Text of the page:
The heightened instrumentation and introduction of background chanting/singing in Super Metroid set a deep musical direction -- along with its use of literal operatic elements, cinematic cues, and more pronounced examples of both burgeoning unease and airy catharsis -- which every game in the series since has followed, and often expanded upon.

The Prime Years

After Super Metroid, the series slept for nearly a decade. When it reemerged in the Metroid Prime trilogy of games, the structure took on a drastic new form, as did the music. The title track of Prime set the stage for what would be the fullest realization of the disparate elements from the past games, with squirming biological background noise, pounding rhythms, and a hauntingly melodic strain.

The GameCube allowed the Prime games plumb the depths of the tone the series was known for. The resulting diversity could already be seen in the first game: “Planet Tallon IV” exuded cold wisps of choral ambiance”; “Energy Core” was a focused electronic track with a foot-tapping beat; “Ice Valley” and “Wrecked Ship Frigate Orpheon” are an expertly layered pair of relaxed, exploratory piano pieces.

While in the same vein, Prime 2: Echoes was very low-key, a bit tribal, and darkly ambient --  an experimental sort of divergence similar to Metroid II. It was not entirely noteworthy, but it was consistent in its aural representation of the light/dark mechanic within the game. Notable tracks include: “Torvus Bog," “Darkness," “Sanctuary” and “Dark Sanctuary”.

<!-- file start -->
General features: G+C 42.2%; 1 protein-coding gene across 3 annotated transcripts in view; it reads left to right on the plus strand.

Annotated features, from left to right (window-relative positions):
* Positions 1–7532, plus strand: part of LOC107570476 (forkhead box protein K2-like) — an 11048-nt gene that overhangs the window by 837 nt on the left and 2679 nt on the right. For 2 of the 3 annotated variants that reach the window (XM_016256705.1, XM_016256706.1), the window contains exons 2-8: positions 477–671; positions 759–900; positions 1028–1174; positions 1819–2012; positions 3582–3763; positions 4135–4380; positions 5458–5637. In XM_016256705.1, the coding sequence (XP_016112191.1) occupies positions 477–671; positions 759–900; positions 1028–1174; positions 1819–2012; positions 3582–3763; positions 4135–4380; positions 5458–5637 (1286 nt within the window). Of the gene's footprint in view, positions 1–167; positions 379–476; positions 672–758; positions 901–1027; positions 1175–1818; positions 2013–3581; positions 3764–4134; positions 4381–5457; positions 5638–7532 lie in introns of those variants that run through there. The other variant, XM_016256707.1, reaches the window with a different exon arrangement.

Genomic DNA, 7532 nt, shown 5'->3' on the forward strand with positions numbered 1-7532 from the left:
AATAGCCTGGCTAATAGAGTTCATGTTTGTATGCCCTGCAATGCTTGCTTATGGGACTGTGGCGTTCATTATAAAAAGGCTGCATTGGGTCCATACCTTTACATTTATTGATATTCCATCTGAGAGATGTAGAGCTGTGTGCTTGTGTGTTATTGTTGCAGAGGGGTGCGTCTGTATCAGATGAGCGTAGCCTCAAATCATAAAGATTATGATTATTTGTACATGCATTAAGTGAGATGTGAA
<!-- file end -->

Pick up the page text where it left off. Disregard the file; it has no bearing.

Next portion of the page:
The final installment in the trilogy, Prime 3: Corruption, was a stylishly detached return to form after the previous game. Heavy on choir and chanting (listen to the piercing, thundering choral orchestration on the title track, and the tribal, exploratory traits of “Bryyo Cliffside” ), it was certainly breezier than Prime 2 (“Bryyo Ice” is a synth-y stream of crystalline drips and drops), though more of a refinement of the first Prime’s music than any sort of revelation.

The Aftermath

Even after so many years, Metroid’s music remains infinitely re-listenable. In fact, talented fans of the series have long been crafting and remixing the source material into personal and varied forms. Essential listening includes:


Kytim89August 19, 2011

Check out this website about a fan made Metroid music CD.


Wow Kytim. That was linked in the feature already!

LithiumAugust 20, 2011

Metroid Metal is and has allways been my favourite metroid cover artist/band.

anyways, from the new harmony of a hunter album i'm really enjoying "Kraid's campfire ballad" enjoyed it to the point where i had to upload it myself when i couldn't find it on youtube.

Mop it upAugust 21, 2011

The Super Smash Brothers Melee version of Brinstar Depths is probably the best piece of Metroid music I've heard, it really captures the mood of the series. I actually feel the original game has the best music, despite its aging in other areas; the main Zebes theme or whatever it's called works well as the signature theme for the series, and the title screen music is one of the best ones out there for any game.

BeautifulShyAugust 21, 2011

A few songs I like from the Metroid series.
Super Metroid



Metroid Prime







Metroid Prime 3








I finally got around to checking this out. Freakin' awesome! I'm a sucker for the original Prime theme, myself.

Ian SaneAugust 29, 2011

The first time I played Super Metroid and Samus' theme came up over the little prologue cutscene I was thinking "oh yeah!  I'm going to like this game!"

Ever year I make my house all spooky for Halloween and that includes blaring some scary music.  Some Metroid Prime themes are naturally included but I also include the Mother Brain music from Super Metroid.  Though that song is only like a minute long and I'm not sure if any kids have come to the door during that exact slim timeframe.  So far its inclusion on the Halloween playlist might be entirely for the amusement of myself and my friends.